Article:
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Sunday, June 9, 2013
A sucker punch that put someone in the hospital.
An assault with a broken beer bottle that resulted in 55 stitches to the victim’s face.
Conduct that was “nothing short of staggering drunk and disruptive to new students and parents.”
Those are just three of the incidents cited in a report documenting a recent history of misconduct by members of Virginia Tech’s Sigma Phi Epsilon fraternity, which lost its national charter as a result of the violations. Reporters Tonia Moxley and Melissa Powell laid out the unsavory details in Thursday’s Roanoke Times. Their story noted that SigEp is not the only Tech fraternity or sorority chapter to be closed down for misconduct in recent years. Several have lost recognition for hazing and alcohol violations since 2008.
But the report compiled by SigEp’s Richmond office paints a portrait of a fraternity chapter that could not keep a lid on excessive and sometimes dangerous behavior, despite intervention by the organization’s headquarters and hands-on oversight by an alumni advisory council.
The Tech administration appeared to give the chapter every opportunity to change its ways, but some members couldn’t help themselves. As a result, the chapter has disbanded and more than 30 brothers have been booted from a new $5.1 million SigEp house on Oak Lane that is now in “lived-in” condition. The report cites multiple incidents of damage to the new house, including defaced columns, broken doors, damaged donor plaques and “urination on a door by an intoxicated member.”
Nice. That doesn’t show much self-respect, let alone respect for the alumni who are working to raise about $2 million for the fraternity’s share of the house’s construction cost.
An alumni advisory council began overseeing the SigEp chapter in December 2008, after a series of incidents led to a deferred suspension from the university. The chapter resumed full control of its operations in May 2010, but trouble started again in 2011, according to the report. The worst offense was committed last year by an intoxicated sophomore who assaulted a non-member with a broken beer bottle in front of the victim’s mother. It’s hard to pick a winner for the dumbest offense, but one jumped out for me. A chapter member was disciplined last fall for being “nothing short of staggering drunk and disruptive to new students and parents” on freshman move-in day. I hope he wasn’t part of the welcoming committee.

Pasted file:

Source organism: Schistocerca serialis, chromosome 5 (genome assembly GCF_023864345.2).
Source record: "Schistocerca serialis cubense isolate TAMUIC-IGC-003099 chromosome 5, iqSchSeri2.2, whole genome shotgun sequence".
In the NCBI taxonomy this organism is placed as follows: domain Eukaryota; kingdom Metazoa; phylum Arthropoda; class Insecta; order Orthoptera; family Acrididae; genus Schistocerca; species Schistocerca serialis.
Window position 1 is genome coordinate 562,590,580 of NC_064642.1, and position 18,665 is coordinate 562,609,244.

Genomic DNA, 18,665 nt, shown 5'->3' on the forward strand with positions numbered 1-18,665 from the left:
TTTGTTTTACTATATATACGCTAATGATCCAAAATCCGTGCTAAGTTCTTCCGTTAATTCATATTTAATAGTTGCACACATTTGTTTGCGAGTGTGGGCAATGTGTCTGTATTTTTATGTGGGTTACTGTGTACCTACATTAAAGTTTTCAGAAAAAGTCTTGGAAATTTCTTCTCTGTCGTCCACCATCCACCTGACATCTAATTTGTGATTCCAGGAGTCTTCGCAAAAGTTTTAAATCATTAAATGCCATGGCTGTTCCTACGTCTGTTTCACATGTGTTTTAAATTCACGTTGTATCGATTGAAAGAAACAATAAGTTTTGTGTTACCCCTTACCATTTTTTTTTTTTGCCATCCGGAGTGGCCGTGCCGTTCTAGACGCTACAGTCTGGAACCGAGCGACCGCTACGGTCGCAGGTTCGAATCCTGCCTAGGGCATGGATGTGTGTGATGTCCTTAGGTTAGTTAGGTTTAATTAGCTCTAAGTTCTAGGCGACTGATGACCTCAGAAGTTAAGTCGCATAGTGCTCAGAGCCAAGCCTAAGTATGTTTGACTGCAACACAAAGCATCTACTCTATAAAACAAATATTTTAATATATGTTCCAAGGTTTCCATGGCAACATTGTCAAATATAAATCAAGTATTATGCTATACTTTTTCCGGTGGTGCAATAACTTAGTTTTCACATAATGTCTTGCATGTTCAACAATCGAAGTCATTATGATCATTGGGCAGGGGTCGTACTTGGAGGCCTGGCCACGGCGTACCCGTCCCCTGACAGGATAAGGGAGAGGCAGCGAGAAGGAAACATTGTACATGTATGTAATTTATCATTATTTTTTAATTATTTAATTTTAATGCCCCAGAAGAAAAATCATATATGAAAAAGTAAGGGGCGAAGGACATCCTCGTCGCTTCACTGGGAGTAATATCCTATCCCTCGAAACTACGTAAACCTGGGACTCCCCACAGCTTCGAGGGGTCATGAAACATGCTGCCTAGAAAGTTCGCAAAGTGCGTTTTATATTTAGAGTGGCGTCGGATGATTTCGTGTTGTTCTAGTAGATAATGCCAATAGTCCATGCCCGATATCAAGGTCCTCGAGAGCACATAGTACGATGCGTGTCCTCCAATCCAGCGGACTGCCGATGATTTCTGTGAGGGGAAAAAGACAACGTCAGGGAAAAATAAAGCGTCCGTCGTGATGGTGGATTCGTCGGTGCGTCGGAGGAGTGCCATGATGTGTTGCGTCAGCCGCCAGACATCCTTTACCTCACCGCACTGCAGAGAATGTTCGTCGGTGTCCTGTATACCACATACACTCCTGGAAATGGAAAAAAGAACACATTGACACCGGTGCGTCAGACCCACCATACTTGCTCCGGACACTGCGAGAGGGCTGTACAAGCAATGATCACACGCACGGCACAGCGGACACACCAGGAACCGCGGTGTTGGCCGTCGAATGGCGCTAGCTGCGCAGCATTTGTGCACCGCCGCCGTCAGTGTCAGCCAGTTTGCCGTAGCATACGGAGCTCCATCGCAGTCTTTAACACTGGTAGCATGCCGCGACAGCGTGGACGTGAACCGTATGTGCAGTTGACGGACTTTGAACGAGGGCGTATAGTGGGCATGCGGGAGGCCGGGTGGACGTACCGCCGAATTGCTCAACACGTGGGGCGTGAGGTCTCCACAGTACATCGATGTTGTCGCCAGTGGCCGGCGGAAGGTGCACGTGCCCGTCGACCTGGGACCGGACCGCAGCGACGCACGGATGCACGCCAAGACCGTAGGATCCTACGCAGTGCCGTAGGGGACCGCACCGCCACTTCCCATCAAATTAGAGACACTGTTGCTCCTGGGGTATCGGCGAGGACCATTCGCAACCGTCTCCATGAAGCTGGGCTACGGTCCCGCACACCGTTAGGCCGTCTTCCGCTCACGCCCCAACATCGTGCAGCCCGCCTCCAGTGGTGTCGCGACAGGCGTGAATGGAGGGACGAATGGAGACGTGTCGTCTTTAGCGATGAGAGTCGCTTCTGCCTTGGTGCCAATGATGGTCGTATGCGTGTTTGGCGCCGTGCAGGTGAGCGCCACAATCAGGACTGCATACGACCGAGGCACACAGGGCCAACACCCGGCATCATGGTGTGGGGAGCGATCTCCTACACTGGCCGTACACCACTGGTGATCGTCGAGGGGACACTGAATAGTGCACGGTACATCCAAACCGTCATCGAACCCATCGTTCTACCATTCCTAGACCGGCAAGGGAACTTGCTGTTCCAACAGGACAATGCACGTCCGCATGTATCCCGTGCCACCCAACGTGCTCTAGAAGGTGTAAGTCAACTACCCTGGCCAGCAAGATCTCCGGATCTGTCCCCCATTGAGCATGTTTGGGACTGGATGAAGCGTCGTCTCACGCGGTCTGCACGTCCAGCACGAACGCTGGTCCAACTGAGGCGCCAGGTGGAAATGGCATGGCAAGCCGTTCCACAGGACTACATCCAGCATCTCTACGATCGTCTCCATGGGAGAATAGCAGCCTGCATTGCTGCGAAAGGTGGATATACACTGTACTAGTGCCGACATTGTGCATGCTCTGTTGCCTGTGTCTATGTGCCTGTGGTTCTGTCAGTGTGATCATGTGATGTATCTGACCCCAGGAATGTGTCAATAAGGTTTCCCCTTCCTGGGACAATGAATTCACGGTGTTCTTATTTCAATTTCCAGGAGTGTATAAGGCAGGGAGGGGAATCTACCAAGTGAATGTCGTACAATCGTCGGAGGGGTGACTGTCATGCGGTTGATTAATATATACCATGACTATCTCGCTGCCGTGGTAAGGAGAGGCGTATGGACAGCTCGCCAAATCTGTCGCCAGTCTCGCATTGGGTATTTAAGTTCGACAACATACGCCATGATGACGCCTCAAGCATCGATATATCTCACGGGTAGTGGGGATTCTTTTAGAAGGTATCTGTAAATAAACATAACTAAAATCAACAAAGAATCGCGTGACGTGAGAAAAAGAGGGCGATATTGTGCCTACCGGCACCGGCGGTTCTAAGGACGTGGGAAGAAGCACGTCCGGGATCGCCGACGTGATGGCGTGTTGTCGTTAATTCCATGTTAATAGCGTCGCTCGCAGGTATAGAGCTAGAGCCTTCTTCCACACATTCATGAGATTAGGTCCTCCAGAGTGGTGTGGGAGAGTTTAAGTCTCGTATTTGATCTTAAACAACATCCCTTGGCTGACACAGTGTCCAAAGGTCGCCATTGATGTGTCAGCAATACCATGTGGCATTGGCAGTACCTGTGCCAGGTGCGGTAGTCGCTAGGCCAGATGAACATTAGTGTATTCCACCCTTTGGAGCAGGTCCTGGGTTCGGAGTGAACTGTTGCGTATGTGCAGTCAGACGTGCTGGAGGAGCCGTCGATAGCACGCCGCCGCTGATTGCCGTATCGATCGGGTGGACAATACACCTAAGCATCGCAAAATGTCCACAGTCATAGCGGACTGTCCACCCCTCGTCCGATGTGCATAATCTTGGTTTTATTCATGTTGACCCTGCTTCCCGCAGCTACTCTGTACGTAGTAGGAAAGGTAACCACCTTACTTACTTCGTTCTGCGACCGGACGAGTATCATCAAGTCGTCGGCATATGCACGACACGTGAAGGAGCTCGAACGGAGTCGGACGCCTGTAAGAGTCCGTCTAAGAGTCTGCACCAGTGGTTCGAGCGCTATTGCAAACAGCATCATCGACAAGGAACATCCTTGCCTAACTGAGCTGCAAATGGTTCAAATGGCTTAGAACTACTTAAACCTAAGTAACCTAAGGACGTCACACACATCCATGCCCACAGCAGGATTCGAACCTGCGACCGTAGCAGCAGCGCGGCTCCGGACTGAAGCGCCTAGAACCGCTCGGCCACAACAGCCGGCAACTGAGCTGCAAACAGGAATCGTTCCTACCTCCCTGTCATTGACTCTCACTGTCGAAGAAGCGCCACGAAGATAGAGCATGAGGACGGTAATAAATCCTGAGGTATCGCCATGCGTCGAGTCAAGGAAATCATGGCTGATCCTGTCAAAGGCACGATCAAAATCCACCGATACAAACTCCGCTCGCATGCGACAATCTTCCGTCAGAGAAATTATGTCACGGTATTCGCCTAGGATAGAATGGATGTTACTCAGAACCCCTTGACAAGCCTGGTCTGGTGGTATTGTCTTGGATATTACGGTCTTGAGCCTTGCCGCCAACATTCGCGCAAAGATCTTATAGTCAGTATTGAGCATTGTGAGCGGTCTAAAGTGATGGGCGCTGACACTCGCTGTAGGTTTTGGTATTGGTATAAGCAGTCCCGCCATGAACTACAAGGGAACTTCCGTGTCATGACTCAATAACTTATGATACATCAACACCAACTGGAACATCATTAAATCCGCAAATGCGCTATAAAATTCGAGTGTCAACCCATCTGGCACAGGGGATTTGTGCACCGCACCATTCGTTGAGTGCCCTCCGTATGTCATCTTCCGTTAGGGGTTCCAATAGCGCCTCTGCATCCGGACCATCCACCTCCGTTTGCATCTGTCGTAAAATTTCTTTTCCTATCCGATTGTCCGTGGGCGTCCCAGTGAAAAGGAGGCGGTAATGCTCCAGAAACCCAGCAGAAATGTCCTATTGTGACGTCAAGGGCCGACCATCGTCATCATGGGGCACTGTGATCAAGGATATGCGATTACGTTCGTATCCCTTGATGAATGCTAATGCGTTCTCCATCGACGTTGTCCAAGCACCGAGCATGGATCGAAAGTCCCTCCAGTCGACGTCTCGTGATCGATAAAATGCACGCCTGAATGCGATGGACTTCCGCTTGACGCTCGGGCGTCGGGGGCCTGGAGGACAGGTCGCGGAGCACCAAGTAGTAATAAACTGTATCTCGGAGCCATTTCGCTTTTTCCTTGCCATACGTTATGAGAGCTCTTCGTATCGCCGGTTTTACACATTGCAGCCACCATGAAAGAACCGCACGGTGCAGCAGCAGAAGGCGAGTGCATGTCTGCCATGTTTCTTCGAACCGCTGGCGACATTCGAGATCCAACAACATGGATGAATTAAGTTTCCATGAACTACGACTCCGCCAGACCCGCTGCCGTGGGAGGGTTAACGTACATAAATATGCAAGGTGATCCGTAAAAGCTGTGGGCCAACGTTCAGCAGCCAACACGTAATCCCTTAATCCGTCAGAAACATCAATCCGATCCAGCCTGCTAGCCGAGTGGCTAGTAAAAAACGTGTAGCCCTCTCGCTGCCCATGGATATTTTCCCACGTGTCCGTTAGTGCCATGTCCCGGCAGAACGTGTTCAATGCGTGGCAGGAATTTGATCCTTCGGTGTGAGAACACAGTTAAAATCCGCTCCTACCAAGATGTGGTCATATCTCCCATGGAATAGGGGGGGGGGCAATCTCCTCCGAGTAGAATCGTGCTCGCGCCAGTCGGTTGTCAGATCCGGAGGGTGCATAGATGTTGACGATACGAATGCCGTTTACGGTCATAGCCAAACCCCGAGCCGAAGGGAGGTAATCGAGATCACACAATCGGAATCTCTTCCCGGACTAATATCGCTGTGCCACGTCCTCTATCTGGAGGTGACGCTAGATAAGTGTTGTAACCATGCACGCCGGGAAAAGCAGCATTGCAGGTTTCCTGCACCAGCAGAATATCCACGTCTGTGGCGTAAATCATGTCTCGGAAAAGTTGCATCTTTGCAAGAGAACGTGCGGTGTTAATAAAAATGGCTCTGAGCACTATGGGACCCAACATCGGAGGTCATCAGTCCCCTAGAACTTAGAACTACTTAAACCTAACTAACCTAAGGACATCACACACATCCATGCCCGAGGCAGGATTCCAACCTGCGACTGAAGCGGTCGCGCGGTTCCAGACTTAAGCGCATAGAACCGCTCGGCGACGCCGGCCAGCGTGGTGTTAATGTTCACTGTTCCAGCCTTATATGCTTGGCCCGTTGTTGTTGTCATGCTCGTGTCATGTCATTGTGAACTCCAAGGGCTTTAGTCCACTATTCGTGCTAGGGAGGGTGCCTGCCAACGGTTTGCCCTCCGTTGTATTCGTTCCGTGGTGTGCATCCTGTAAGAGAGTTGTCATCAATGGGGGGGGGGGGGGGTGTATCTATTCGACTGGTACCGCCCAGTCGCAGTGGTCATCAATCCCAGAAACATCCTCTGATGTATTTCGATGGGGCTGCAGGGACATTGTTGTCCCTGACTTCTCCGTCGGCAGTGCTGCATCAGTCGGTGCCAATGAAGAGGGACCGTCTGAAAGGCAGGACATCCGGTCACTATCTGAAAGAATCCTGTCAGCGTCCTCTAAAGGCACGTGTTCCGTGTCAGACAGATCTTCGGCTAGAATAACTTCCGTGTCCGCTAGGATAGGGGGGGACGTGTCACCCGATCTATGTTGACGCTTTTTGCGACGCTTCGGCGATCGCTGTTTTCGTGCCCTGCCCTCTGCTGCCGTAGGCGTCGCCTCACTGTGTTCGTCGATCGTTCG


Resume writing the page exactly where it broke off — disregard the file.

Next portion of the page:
According to the report, this boorish brother had resigned from the fraternity the previous year with a cumulative grade point average of 1.9. Despite his lackluster academic performance and less-than-advanced social skills, he was readmitted to SigEp after being disciplined for his on-campus behavior.
As I read the report, I couldn’t help thinking of the scene in Animal House when Dean Vernon Wormer summons the miscreants of Delta Tau Chi to his office. After informing the oafish Kent “Flounder” Dorfman of his sterling 0.2 GPA, the dean says somberly: “Fat, drunk and stupid is no way to go through life, son.”
But SigEp’s misconduct is more sad than funny, especially considering the efforts that alumni advisers and some conscientious brothers made to right the ship.
I’ll admit I wasn’t drawn to the fraternity culture in college. The initiation rituals that friends and classmates tolerated seemed like a steep price to pay for the reward of sporting Greek letters on their chests. But it was easy to make superficial generalizations about hazing and keg parties without understanding all that fraternities and sororities could offer to members and communities. I had a different perspective after watching some organizations lead charity drives, neighborhood cleanup projects, and mentoring programs. I admired the personal development of students who made the most of their experience. Many formed bonds with brothers and sisters that will last a lifetime.
I also saw plenty of alcohol-induced behavior that fit the Animal House stereotype, as many of you surely did in your college days. But those excesses shouldn’t define an entire culture. Nor should modern-day bad actors define Greek life at Tech or tarnish a legacy built by caring SigEp alumni.
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